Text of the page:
Apple’s iPhone used to be the upstart, sneaking into IT organizations as executives demanded support and integration with corporate email, and vendors have come through with technology to support it. But now IT shops and IT solution providers may find themselves compelled to add support for another upstart – smartphones based on Google’s Android operating system.
A new report from market research organization The NPD Group says Android moved past Apple to take the number-two position among smartphone operating systems in the first quarter of 2010, based on unit sales to consumers. The Blackberry still rules, however, with RIM’s OS commanding 36 percent of sales. Android got 28 percent and Apple’s iPhone. OS got 21 percent.
NPD said that strong sales of the Droid, Droid Eris, and Blackberry Curve via carrier promotions helped keep Verizon Wireless’s smartphone sales on par with AT&T’s in the first quarter.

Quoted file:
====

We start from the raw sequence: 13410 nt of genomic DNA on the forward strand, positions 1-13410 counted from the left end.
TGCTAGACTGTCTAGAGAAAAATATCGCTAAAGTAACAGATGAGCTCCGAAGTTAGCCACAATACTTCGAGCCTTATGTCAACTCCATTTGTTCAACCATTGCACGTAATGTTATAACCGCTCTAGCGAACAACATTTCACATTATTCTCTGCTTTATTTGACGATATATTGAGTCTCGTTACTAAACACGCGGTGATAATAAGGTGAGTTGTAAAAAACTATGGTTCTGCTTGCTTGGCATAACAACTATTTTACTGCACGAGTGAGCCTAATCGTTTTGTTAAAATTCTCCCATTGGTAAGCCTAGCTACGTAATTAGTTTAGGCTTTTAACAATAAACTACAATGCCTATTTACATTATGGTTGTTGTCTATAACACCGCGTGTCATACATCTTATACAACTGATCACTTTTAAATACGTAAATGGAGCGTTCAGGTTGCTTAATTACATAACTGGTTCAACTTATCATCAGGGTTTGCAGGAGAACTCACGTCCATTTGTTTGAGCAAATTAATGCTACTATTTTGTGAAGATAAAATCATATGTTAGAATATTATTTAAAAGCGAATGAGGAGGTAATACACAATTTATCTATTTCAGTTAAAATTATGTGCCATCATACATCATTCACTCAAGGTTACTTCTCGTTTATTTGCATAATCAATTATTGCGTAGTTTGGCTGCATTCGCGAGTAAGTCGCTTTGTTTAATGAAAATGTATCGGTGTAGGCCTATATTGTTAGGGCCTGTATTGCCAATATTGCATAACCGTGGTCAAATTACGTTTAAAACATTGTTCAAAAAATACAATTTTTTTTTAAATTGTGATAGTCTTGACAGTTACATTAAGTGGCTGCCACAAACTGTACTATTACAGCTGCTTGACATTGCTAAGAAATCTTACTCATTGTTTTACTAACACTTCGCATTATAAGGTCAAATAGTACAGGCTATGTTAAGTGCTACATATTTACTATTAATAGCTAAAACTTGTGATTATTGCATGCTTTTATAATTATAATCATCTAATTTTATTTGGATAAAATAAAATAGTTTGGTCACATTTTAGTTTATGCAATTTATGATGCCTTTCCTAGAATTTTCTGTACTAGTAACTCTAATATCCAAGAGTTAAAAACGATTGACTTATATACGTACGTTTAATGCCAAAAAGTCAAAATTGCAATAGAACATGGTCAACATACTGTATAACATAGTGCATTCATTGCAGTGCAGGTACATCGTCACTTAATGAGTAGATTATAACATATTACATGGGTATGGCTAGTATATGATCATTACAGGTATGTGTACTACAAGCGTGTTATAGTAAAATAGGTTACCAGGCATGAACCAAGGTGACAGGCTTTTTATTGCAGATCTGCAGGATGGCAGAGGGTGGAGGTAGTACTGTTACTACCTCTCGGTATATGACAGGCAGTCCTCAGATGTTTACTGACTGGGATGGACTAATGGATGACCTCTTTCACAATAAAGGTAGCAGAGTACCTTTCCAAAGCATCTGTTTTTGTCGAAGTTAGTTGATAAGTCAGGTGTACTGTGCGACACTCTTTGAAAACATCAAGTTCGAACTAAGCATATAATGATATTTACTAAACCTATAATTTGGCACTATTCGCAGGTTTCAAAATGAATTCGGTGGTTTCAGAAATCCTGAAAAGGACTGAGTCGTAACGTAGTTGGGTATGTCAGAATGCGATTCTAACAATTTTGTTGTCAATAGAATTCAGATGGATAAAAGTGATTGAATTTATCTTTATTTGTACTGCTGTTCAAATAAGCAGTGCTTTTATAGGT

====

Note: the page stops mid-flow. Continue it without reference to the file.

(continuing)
“Recent previews of BlackBerry 6, the recently announced acquisition of Palm by HP, and the pending release of Windows Phone 7 demonstrates the industry’s willingness to make investments to address consumer demand for smartphones and other mobile devices,” said Ross Rubin, executive director of industry analysis for NPD, in a statement. “Carriers continue to offer attractive pricing for devices, but will need to present other data-plan options to attract more customers in the future.”